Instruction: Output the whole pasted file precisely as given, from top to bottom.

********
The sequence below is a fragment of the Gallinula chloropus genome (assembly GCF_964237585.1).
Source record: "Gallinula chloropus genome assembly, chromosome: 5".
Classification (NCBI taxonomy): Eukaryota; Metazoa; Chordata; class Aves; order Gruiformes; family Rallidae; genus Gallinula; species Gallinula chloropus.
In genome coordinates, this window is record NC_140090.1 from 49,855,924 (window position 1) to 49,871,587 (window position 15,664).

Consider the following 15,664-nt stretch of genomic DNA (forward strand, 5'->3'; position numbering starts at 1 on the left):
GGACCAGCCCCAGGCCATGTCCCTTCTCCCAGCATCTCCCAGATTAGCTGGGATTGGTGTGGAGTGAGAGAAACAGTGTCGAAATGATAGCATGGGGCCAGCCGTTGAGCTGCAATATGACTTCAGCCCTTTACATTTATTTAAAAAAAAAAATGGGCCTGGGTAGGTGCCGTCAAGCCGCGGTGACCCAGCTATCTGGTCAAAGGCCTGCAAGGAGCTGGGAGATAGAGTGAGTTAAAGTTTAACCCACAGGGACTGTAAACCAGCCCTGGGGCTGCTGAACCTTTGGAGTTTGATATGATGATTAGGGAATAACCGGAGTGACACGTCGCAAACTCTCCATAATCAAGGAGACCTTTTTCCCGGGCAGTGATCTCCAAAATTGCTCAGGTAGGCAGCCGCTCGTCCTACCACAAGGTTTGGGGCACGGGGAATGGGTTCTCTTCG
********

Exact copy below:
The sequence below is a fragment of the Gallinula chloropus genome (assembly GCF_964237585.1).
Source record: "Gallinula chloropus genome assembly, chromosome: 5".
Classification (NCBI taxonomy): Eukaryota; Metazoa; Chordata; class Aves; order Gruiformes; family Rallidae; genus Gallinula; species Gallinula chloropus.
In genome coordinates, this window is record NC_140090.1 from 49,855,924 (window position 1) to 49,871,587 (window position 15,664).

Consider the following 15,664-nt stretch of genomic DNA (forward strand, 5'->3'; position numbering starts at 1 on the left):
GGACCAGCCCCAGGCCATGTCCCTTCTCCCAGCATCTCCCAGATTAGCTGGGATTGGTGTGGAGTGAGAGAAACAGTGTCGAAATGATAGCATGGGGCCAGCCGTTGAGCTGCAATATGACTTCAGCCCTTTACATTTATTTAAAAAAAAAAATGGGCCTGGGTAGGTGCCGTCAAGCCGCGGTGACCCAGCTATCTGGTCAAAGGCCTGCAAGGAGCTGGGAGATAGAGTGAGTTAAAGTTTAACCCACAGGGACTGTAAACCAGCCCTGGGGCTGCTGAACCTTTGGAGTTTGATATGATGATTAGGGAATAACCGGAGTGACACGTCGCAAACTCTCCATAATCAAGGAGACCTTTTTCCCGGGCAGTGATCTCCAAAATTGCTCAGGTAGGCAGCCGCTCGTCCTACCACAAGGTTTGGGGCACGGGGAATGGGTTCTCTTCG